It’s been a truly remarkable experience, completely safe, and not to be missed. I hope you join us on our next trip to Mali, an extension of our Senegal to Spain expedition departing in April, 2012.

 
 
 

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Crossing the South Scotia Sea

October 31, 2011

The open ocean transit across the Scotia Sea from the Falklands is 700 nautical miles; as we crossed the waters, the Sea Spirit was escorted by hundreds of seabirds, including albatross, petrels, and prions among others. Our first two days at South Georgia have been blessed with great weather and abundant wildlife. The first landing at Elsehul was surreal—elephant seals with their new born pups; gentoo penguins that had just begun to nest; and light mantled sooty albatross were showing off their aerial courtship. At Prion Island we observed an adult male wandering albatross feeding its chick, and everyone had the chance to see one of the few land birds known to the island—the South Georgia Pipit.

This morning the ship was at anchor in Fortuna Bay; after a savory barbeque lunch on deck, some of us followed the footsteps of Shackleton, where in 1916 he completed the last leg of his harrowing travels over the island. The sky is blue and the glacier at the head of the embayment glistens in the morning sun. Tens of thousands of king penguins nest here and the cacophony of mating dances is awe inspiring.

The energy level onboard is high, the spirit of adventure and camaraderie exciting. A celebration of 21 years since the origin of Zegrahm Expeditions.

 
 
 

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Crossing the South Scotia Sea

October 31, 2011 | Tags: South Scotia Sea

The open ocean transit across the Scotia Sea from the Falklands is 700 nautical miles; as we crossed the waters, the Sea Spirit was escorted by hundreds of seabirds, including albatross, petrels, and prions among others. Our first two days at South Georgia have been blessed with great weather and abundant wildlife. The first landing at Elsehul was surreal—elephant seals with their new born pups; gentoo penguins that had just begun to nest; and light mantled sooty albatross were showing off their aerial courtship. At Prion Island we observed an adult male wandering albatross feeding its chick, and everyone had the chance to see one of the few land birds known to the island—the South Georgia Pipit.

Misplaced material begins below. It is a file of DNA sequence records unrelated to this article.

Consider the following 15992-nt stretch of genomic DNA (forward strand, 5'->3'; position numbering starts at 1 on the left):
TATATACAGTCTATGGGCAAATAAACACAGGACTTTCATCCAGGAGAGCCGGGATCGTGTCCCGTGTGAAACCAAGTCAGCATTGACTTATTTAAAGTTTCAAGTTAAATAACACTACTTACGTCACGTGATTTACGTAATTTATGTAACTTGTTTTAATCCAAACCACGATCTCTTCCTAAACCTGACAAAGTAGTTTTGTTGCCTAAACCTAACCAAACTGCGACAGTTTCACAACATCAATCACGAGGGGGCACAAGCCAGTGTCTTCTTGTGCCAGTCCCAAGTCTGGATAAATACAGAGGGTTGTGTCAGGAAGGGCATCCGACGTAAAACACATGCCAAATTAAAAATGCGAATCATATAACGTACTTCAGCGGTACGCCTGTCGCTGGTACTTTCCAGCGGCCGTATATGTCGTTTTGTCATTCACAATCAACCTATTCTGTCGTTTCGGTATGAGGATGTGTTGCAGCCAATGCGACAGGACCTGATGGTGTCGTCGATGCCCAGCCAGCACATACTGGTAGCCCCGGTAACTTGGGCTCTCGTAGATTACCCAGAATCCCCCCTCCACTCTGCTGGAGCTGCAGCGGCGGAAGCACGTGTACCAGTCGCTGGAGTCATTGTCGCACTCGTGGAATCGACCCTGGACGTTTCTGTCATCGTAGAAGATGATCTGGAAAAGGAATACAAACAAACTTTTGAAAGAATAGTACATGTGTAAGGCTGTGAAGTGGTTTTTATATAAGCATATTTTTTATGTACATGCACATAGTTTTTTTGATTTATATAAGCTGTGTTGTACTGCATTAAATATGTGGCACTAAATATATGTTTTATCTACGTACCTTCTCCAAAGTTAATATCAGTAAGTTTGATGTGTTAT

This morning the ship was at anchor in Fortuna Bay; after a savory barbeque lunch on deck, some of us followed the footsteps of Shackleton, where in 1916 he completed the last leg of his harrowing travels over the island. The sky is blue and the glacier at the head of the embayment glistens in the morning sun. Tens of thousands of king penguins nest here and the cacophony of mating dances is awe inspiring.

The energy level onboard is high, the spirit of adventure and camaraderie exciting. A celebration of 21 years since the origin of Zegrahm Expeditions.